Monday, October 18, 2010

A Freak Accident?

Rutgers tackle Eric LeGrand suffers spinal cord injury, has no movement below neck

Rutgers defensive tackle Eric LeGrand has no movement below the neck after suffering a spinal-cord injury during the Scarlet Knights' overtime victory over Army on Saturday at New Meadowlands Stadium.

LeGrand, who was hurt on a kickoff, was injured at the C3-C4 level of his spine and underwent surgery to stabilize the area. He is hospitalized in the intensive-care unit of Hackensack University Medical Center and is expected to remain there for a while, according to a statement released by the school's athletic department.

"We want to say thank you to everyone for all of your prayers, kind words, and well wishes," LeGrand's family said in a statement. "We appreciate every single thought. Eric is in good spirits and we are praying for a full recovery."

Rutgers defensive tackle Eric LeGrand carted off on backboard with neck injury

Rutgers players react to Eric Legrand's spinal injury

Monday, October 11, 2010

First Human SCI Stem Cell Trials Set To Begin

U.S. doctors have begun treating the first patient to receive human embryonic stem cells, but details of the landmark clinical trial are being kept confidential, Geron Corp said on Monday.

Geron has the first U.S. Food and Drug Administration license to use the controversial cells to treat people, in this case patients with new spinal cord injuries. It is the first publicly known use of human embryonic stem cells in people.

"The patient was enrolled at Shepherd Center, a 132-bed spinal cord and brain injury rehabilitation hospital and clinical research center in Atlanta, Georgia," Geron said in a statement.

"Shepherd Center is one of seven potential sites in the United States that may enroll patients in the clinical trial."

Northwestern University in Chicago is also ready to enroll patients.

Geron's stem cells come from human embryos left over from fertility treatments. They have been manipulated so that they have become precursors to certain types of nerve cells.

The hope is that they will travel to the site of a recent spinal cord injury and release compounds that will help the damaged nerves in the cord regenerate.

The Phase I trial will not be aiming to cure patients but to establish that the cells are safe to use. Under the guidelines of the trial, the patients must have very recent injuries.

Geron said the Shepherd Center would keep details of the patient confidential.

"When we started working with human embryonic stem cells in 1999, many predicted that it would be a number of decades before a cell therapy would be approved for human clinical trials," Geron President and CEO Dr. Thomas Okarma said in a statement.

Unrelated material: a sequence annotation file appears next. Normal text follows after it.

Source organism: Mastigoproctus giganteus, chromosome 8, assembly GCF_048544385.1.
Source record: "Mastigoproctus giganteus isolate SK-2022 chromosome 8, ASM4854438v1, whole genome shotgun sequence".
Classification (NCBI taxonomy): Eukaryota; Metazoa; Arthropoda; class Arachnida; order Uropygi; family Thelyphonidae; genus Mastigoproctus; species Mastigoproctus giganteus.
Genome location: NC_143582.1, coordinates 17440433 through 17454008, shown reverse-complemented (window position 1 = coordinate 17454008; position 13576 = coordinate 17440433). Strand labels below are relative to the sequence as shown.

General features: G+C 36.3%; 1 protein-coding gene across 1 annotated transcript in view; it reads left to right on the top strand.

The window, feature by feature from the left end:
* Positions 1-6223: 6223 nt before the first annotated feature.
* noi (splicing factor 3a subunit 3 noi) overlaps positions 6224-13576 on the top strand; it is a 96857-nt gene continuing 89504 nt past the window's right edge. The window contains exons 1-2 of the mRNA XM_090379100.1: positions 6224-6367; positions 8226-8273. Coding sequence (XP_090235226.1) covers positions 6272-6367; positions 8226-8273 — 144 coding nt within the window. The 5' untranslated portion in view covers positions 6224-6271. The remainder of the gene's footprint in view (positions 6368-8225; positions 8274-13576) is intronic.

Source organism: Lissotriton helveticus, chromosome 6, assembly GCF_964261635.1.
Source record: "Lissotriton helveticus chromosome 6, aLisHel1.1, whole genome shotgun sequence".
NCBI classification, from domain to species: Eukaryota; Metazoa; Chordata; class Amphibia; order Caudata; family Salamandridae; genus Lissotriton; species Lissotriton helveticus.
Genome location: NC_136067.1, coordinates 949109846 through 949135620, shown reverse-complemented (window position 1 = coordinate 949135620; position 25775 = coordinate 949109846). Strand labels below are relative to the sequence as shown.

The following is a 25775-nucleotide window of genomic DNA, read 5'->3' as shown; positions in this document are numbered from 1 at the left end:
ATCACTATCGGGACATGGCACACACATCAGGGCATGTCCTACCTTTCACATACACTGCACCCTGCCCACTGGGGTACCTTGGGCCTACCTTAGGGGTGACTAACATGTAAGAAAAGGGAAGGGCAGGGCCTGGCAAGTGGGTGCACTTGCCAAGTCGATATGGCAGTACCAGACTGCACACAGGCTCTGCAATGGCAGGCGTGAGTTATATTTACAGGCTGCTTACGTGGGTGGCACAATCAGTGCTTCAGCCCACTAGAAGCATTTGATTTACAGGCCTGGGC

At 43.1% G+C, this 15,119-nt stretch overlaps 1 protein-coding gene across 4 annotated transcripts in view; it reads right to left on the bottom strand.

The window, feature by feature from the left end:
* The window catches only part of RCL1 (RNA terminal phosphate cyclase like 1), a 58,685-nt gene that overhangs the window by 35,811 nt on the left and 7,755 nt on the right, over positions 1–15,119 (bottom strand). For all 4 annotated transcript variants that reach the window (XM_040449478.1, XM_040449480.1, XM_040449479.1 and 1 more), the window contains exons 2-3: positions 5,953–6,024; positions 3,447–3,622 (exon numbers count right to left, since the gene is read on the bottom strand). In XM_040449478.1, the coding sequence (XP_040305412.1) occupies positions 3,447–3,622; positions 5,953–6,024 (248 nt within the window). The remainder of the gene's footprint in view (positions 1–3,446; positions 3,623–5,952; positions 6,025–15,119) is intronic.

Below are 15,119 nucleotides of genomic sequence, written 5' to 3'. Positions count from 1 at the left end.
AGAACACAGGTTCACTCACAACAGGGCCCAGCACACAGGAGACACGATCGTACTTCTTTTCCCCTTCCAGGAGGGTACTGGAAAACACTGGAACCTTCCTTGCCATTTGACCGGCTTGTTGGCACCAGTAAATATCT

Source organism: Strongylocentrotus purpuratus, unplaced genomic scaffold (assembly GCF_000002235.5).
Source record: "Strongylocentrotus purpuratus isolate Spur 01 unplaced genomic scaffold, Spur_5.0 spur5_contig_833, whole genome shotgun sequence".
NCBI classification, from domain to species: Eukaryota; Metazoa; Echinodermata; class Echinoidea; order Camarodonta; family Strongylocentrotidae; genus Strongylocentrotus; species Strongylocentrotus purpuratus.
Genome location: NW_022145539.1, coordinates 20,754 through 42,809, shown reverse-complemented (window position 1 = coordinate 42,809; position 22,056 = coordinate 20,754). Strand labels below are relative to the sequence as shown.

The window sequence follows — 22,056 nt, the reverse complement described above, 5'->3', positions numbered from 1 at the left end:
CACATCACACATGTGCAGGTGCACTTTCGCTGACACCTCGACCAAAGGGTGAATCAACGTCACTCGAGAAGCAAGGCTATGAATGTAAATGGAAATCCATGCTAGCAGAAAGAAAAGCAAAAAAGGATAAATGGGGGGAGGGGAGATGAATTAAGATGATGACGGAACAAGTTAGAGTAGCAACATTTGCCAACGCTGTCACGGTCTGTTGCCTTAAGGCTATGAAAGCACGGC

Geron is not subject to limitations on federal funding for human embryonic stem cell research, as it has done all its work with its own funding.

The government is embroiled in a legal battle over the cells. Just weeks after he took office in 2009, President Barack Obama issued an executive order that eased limitations on federal funding of human embryonic stem cell research.


Saturday, October 9, 2010

Dad/Coach Not Allowed to Coach from Wheelchair

It didn’t take high-dollar lawyers — though they offered — to resolve a dispute between a youth football club and a coach with a disability.

Ultimately it boiled down to an apology and an agreement forged during a face-to-face meeting on Friday.

The Football and Cheerleading Club of Johnson County apologized to assistant coach Merrill Staton, who was told that his motorized wheelchair posed a safety hazard for players. The club agreed to drop a rule that required the coach to have an adult work alongside him at all times during games.

“The remainder of the coaching staff will increase their already heightened awareness of players on the field that may need additional protection due to a play extending out of bounds and possibly coming in contact with Mr. Staton’s wheelchair,” the club said in a statement.

Club leaders said that the heightened awareness will address their safety concerns.

“The club has apologized to Mr. Staton and recognizes that poor communications from members of the club with him were the source of a misunderstanding of the issues,” the club said.

Staton learned about the rule on Sunday just as his second-grade son was set to hit the field. He had planned to appeal the decision.

As word of the story traveled, parents, members of the disability community and others offered to join him at his appeal. The story gained national attention and caused disability advocates to take note.

“I have had at least 20 attorneys offer me pro bono services,” Staton said.

But the Overland Park man has stressed from the beginning that he didn’t want a monetary windfall. Staton, who has a progressive neurological disorder called Charcot-Marie-Tooth disease, simply wanted the chance to coach his boys, ages 7 and 5, while he’s healthy enough to do it.

On Friday, Staton said he’s satisfied with the agreement and can’t wait for the weekend games.

“It’s going to be a big deal,” he said. “I left last week because of the whole ordeal. We lost the game, and from my understanding it was a pretty somber game.”